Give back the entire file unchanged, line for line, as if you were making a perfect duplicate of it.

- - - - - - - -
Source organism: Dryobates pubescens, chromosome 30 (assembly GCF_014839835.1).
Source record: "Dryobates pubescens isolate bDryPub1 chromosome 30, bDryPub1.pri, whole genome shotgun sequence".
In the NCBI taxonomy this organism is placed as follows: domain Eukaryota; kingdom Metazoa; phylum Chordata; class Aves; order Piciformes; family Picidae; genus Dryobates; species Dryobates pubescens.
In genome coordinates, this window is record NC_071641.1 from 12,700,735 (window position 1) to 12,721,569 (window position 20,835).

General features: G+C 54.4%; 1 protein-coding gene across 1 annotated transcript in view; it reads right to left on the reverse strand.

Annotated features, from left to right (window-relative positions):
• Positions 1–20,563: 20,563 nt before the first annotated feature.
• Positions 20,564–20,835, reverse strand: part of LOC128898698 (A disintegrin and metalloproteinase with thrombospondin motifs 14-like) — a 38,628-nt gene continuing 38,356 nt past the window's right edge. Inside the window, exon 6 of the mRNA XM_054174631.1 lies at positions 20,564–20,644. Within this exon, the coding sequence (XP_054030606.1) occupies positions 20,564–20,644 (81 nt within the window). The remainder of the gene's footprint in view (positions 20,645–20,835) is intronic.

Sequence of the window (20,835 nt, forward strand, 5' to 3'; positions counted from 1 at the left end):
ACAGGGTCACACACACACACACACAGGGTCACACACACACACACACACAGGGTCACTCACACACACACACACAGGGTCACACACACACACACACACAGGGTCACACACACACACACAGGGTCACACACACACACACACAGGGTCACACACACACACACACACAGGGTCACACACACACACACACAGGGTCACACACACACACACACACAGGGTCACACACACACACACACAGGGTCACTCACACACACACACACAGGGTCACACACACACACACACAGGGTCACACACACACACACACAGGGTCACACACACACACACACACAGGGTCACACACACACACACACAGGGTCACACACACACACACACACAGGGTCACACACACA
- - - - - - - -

Source organism: Dryobates pubescens, chromosome 30 (assembly GCF_014839835.1).
Source record: "Dryobates pubescens isolate bDryPub1 chromosome 30, bDryPub1.pri, whole genome shotgun sequence".
In the NCBI taxonomy this organism is placed as follows: domain Eukaryota; kingdom Metazoa; phylum Chordata; class Aves; order Piciformes; family Picidae; genus Dryobates; species Dryobates pubescens.
In genome coordinates, this window is record NC_071641.1 from 12,700,735 (window position 1) to 12,721,569 (window position 20,835).

General features: G+C 54.4%; 1 protein-coding gene across 1 annotated transcript in view; it reads right to left on the reverse strand.

Annotated features, from left to right (window-relative positions):
• Positions 1–20,563: 20,563 nt before the first annotated feature.
• Positions 20,564–20,835, reverse strand: part of LOC128898698 (A disintegrin and metalloproteinase with thrombospondin motifs 14-like) — a 38,628-nt gene continuing 38,356 nt past the window's right edge. Inside the window, exon 6 of the mRNA XM_054174631.1 lies at positions 20,564–20,644. Within this exon, the coding sequence (XP_054030606.1) occupies positions 20,564–20,644 (81 nt within the window). The remainder of the gene's footprint in view (positions 20,645–20,835) is intronic.

Sequence of the window (20,835 nt, forward strand, 5' to 3'; positions counted from 1 at the left end):
ACAGGGTCACACACACACACACACAGGGTCACACACACACACACACACAGGGTCACTCACACACACACACACAGGGTCACACACACACACACACACAGGGTCACACACACACACACAGGGTCACACACACACACACACAGGGTCACACACACACACACACACAGGGTCACACACACACACACACAGGGTCACACACACACACACACACAGGGTCACACACACACACACACAGGGTCACTCACACACACACACACAGGGTCACACACACACACACACAGGGTCACACACACACACACACAGGGTCACACACACACACACACACAGGGTCACACACACACACACACAGGGTCACACACACACACACACACAGGGTCACACACACA